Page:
FBI

The FBI launched a nationwide effort to increase public awareness of hate crimes. 

New billboards in are up in Phoenix and Yuma urging people to report hate crimes to law enforcement.

The Phoenix field office of the Federal Bureau of Investigation is participating in a nationwide effort to increase public awareness of hate crimes.

“We know that, historically, hate crimes are underreported,” the FBI said in a press release. “To help our community recognize the importance of the issue and to encourage people to report incidents to law enforcement, the FBI in Phoenix is launching a hate crimes awareness campaign throughout the state.”

A hate crime is defined as a violent criminal act against a person or property motivated in whole or in part by an offender’s bias against a race, ethnicity, religion, national origin, disability, sexual orientation, gender or gender identity. The FBI asks people to report potential federal hate crime violations by contacting 1-800-CALL-FBI or tips.fbi.gov.

The billboards are just one way the FBI is getting the word out. The bureau also took out several radio, social media and newspaper web ads — even ads at the Tucson International and Flagstaff Pulliam airports. The local campaign launched Oct. 1.

According to a recent report, the FBI recorded the largest number of hate crimes last year since 2008, and the Jewish community was once again a top target of religiously motivated crimes.

Of the 1,174 religiously motivated hate crimes reported to the FBI in 2020, anti-Jewish hate crimes accounted for 57%. The number of anti-Jewish incidents decreased last year relative to 2019, but still made up the majority of hate crimes based on religion. The majority of incidents targeted individuals directly; 53% involved vandalism or property destruction, 33% involved intimidation and 10% entailed either simple or aggravated assault.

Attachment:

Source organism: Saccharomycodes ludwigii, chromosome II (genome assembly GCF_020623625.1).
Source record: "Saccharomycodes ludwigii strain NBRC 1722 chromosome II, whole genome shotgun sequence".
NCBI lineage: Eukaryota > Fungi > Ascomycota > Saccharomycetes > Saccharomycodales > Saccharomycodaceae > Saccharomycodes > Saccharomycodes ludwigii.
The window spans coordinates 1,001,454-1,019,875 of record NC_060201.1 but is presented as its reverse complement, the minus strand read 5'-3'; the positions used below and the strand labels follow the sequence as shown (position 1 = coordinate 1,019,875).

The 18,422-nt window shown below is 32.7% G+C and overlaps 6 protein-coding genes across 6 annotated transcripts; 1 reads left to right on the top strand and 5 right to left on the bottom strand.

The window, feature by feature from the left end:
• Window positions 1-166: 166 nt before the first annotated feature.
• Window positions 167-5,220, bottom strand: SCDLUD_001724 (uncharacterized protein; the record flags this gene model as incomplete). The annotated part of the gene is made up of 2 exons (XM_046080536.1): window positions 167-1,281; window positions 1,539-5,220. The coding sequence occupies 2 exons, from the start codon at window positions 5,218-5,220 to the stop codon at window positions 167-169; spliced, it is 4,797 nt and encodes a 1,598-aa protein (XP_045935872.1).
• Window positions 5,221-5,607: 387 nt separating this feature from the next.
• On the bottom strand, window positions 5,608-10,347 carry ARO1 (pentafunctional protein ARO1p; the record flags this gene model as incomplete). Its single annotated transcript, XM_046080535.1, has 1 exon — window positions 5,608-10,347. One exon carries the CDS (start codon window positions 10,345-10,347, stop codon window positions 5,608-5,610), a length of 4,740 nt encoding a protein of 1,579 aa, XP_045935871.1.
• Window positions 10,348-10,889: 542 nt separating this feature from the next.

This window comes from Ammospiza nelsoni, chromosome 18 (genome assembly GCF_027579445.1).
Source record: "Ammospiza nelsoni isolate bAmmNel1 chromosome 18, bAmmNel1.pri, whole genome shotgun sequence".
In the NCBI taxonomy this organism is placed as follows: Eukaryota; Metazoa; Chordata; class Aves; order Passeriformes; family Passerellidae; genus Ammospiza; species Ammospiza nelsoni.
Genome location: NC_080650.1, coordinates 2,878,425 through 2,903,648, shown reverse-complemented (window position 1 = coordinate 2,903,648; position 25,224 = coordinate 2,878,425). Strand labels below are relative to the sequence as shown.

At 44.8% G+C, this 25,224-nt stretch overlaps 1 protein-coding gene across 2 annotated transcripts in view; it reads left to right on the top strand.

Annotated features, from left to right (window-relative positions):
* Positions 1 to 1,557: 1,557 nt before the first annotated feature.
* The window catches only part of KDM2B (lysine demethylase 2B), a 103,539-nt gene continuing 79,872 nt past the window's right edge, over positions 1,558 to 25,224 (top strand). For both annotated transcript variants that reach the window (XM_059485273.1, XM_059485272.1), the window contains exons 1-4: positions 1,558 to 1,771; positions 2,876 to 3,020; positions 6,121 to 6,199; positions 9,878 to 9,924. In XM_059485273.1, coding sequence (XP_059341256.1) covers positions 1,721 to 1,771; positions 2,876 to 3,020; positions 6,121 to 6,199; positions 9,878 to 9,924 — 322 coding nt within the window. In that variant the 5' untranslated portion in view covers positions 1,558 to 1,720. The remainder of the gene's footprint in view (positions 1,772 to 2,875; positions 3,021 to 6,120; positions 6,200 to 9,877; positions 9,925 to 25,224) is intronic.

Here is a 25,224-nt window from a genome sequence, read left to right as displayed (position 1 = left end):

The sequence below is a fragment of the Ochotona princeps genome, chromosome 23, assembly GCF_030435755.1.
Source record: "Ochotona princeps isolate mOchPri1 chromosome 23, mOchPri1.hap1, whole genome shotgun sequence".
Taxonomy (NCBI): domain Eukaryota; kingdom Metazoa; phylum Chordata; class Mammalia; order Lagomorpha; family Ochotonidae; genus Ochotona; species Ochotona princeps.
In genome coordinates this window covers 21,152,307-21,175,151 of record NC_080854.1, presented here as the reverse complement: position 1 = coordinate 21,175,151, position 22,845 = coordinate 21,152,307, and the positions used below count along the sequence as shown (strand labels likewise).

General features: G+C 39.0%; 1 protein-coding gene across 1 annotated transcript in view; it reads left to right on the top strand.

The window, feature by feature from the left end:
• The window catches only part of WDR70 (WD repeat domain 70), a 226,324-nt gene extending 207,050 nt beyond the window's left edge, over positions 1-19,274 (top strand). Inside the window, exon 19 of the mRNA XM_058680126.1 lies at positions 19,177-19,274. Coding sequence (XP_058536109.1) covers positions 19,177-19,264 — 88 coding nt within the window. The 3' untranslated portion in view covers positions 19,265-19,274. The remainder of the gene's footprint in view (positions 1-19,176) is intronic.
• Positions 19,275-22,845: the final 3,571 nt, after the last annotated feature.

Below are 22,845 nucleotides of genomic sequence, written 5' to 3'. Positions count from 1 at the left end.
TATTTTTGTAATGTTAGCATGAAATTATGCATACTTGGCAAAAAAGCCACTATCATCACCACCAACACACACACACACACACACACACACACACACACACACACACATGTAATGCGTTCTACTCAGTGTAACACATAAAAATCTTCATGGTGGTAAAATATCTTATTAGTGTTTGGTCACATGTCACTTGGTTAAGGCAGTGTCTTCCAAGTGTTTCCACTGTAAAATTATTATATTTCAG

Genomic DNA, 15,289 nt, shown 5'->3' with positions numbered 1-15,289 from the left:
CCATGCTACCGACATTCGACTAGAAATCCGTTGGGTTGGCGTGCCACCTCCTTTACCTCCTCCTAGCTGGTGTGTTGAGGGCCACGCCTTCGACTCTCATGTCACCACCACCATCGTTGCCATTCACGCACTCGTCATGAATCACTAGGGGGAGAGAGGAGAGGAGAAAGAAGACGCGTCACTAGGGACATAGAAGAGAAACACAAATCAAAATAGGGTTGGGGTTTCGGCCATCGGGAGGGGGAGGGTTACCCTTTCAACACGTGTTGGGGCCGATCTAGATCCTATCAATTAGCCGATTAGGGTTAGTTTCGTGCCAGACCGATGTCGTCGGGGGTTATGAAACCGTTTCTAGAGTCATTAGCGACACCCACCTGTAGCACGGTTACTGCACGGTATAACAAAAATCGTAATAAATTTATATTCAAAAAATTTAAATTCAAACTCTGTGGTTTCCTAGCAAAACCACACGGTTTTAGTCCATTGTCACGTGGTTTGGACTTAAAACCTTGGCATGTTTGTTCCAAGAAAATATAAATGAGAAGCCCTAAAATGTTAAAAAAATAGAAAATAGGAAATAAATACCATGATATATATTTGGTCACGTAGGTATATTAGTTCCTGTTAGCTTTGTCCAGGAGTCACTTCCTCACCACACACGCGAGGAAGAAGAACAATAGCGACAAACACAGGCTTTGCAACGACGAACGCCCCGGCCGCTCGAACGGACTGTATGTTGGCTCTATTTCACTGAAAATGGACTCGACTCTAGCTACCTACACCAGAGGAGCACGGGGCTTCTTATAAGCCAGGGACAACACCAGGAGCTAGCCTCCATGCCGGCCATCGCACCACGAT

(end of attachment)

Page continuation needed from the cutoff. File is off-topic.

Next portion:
The FBI recorded 19 anti-Jewish hate crimes in Arizona, which has averaged 20 anti-Jewish hate crimes per year for the last decade, according to Carlos Galindo-Elvira, director of community engagement and partnerships at Chicanos Por La Causa. Galindo-Elvira previously served as the director of the Anti-Defamation League of Arizona.

Speaking to the local Jewish community in June, special agent Dan Johnson of the Phoenix FBI urged people to report any red flags or concerns.

“There is nothing wrong with communicating your anxiety, your concern about a person to me or my colleagues,” Johnson said.

One of the most important ways law enforcement confronts extremism is by building relationships in communities.

A primary part of Johnson’s job is meeting new people and raising awareness about what a hate crime is, so people can identify if they’ve witnessed one or been a victim of one — and, most importantly, notify him or others in law enforcement.

The FBI has studied those who’ve committed “the most heinous acts” and found what “behavioral conditions were present in them before they acted,” Johnson said. A lot of these things were seen by the people around them. “If something appears threatening it might be a threat and we’re the ones who will be in the best place to know,” he said. JN